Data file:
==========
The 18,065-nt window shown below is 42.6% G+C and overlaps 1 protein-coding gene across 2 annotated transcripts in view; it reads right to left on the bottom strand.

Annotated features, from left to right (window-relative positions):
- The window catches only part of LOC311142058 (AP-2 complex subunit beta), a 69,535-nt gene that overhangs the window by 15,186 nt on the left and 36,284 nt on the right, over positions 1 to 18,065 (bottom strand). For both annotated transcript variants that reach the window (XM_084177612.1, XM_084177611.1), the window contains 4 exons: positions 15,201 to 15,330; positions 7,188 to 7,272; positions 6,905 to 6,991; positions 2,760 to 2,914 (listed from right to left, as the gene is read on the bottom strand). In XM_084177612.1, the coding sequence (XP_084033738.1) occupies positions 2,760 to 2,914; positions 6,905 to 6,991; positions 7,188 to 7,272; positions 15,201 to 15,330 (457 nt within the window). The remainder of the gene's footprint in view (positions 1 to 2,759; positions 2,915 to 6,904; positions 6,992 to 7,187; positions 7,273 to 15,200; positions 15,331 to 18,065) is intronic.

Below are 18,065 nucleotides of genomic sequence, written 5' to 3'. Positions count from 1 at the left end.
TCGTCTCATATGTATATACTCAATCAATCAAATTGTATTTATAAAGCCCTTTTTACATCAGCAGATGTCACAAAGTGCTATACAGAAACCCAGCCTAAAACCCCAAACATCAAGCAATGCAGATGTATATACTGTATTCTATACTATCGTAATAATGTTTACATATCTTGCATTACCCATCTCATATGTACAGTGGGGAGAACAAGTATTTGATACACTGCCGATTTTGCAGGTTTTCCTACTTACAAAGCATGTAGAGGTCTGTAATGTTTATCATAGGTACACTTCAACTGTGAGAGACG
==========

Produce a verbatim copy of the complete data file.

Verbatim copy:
The 18,065-nt window shown below is 42.6% G+C and overlaps 1 protein-coding gene across 2 annotated transcripts in view; it reads right to left on the bottom strand.

Annotated features, from left to right (window-relative positions):
- The window catches only part of LOC311142058 (AP-2 complex subunit beta), a 69,535-nt gene that overhangs the window by 15,186 nt on the left and 36,284 nt on the right, over positions 1 to 18,065 (bottom strand). For both annotated transcript variants that reach the window (XM_084177612.1, XM_084177611.1), the window contains 4 exons: positions 15,201 to 15,330; positions 7,188 to 7,272; positions 6,905 to 6,991; positions 2,760 to 2,914 (listed from right to left, as the gene is read on the bottom strand). In XM_084177612.1, the coding sequence (XP_084033738.1) occupies positions 2,760 to 2,914; positions 6,905 to 6,991; positions 7,188 to 7,272; positions 15,201 to 15,330 (457 nt within the window). The remainder of the gene's footprint in view (positions 1 to 2,759; positions 2,915 to 6,904; positions 6,992 to 7,187; positions 7,273 to 15,200; positions 15,331 to 18,065) is intronic.

Below are 18,065 nucleotides of genomic sequence, written 5' to 3'. Positions count from 1 at the left end.
TCGTCTCATATGTATATACTCAATCAATCAAATTGTATTTATAAAGCCCTTTTTACATCAGCAGATGTCACAAAGTGCTATACAGAAACCCAGCCTAAAACCCCAAACATCAAGCAATGCAGATGTATATACTGTATTCTATACTATCGTAATAATGTTTACATATCTTGCATTACCCATCTCATATGTACAGTGGGGAGAACAAGTATTTGATACACTGCCGATTTTGCAGGTTTTCCTACTTACAAAGCATGTAGAGGTCTGTAATGTTTATCATAGGTACACTTCAACTGTGAGAGACG